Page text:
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Oblique and Genitive

Since the oblique form of the noun may be used to indicate possession, it is often considered to be a case form (see below), i.e. equivalent to what is called `genitive' in other case systems. But in fact the oblique form can have case markers added to it, or can stand alone. It thus presents a challenge to analysts of the Tamil case system.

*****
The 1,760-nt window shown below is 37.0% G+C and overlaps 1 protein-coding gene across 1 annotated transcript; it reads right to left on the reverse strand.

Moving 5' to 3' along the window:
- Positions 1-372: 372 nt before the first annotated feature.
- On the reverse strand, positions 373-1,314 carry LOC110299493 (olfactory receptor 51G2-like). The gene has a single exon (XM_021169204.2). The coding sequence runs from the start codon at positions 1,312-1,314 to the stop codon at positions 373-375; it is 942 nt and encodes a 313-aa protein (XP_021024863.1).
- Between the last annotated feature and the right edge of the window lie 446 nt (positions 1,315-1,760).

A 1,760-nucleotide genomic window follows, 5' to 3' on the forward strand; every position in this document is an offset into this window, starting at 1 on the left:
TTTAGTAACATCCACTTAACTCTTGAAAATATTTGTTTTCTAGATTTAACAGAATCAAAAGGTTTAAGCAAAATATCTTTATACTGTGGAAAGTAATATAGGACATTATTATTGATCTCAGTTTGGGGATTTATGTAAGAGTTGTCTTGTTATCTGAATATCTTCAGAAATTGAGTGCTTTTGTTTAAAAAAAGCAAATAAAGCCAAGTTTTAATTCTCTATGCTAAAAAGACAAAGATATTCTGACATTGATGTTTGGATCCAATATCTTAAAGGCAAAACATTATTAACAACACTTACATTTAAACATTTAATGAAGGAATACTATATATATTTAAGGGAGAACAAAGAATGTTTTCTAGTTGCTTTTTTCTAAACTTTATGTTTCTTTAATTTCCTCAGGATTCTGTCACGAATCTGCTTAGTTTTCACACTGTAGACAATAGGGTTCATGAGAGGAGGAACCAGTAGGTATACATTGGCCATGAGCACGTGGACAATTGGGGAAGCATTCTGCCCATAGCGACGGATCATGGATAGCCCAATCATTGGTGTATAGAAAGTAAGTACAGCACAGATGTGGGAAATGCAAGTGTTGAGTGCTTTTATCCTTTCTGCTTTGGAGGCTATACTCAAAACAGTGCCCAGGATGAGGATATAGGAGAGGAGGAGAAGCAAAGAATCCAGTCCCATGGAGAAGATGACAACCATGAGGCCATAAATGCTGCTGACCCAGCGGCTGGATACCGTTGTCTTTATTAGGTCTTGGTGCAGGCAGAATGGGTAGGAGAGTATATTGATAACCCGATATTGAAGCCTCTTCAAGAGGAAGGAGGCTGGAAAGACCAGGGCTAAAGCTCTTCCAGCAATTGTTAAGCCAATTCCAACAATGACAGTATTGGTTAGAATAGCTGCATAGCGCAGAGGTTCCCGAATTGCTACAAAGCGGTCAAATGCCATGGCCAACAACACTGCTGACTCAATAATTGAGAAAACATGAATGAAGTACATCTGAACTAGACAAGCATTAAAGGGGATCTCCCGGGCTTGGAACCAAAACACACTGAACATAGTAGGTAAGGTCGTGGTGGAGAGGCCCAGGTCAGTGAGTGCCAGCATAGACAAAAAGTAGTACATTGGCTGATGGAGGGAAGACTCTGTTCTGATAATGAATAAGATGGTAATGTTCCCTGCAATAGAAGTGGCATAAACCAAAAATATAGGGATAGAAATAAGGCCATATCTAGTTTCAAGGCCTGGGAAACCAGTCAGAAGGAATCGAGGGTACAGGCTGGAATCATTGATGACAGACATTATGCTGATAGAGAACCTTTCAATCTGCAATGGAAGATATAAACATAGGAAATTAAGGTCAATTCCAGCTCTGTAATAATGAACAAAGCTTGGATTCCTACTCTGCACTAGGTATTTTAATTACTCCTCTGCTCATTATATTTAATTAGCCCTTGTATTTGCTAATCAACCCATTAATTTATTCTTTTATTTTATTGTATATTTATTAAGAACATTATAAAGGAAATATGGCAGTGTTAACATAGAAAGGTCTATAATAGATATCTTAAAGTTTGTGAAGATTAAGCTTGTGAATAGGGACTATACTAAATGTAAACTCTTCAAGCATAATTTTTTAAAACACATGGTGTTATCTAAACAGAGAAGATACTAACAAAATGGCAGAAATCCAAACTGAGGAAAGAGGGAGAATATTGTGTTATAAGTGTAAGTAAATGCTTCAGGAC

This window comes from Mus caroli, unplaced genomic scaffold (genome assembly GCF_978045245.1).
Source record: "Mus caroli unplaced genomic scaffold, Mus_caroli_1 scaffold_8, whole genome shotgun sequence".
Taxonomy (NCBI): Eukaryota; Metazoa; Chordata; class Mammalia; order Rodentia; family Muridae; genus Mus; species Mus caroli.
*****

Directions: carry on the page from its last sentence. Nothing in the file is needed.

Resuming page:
In LT there were a number of possible additional genitive markers such as Ǩ an (used primarily with pronouns, and now used in ST only as a `frozen' form in ǻ adanaale `therefore'); ɨ in (not used in ST): and ٹ udaiya, obviously a postposition derived from the verb ٹ udai `possess'. ٹ udaiya could be attached to Ǩ an or ɨ in, as in ǻٹ adanudaiya `its'.

In ST, ٹ udaiya has changed to ׹ oode, and is used by many speakers, in addition to the `bare' oblique stem.



Harold_F.Schiffman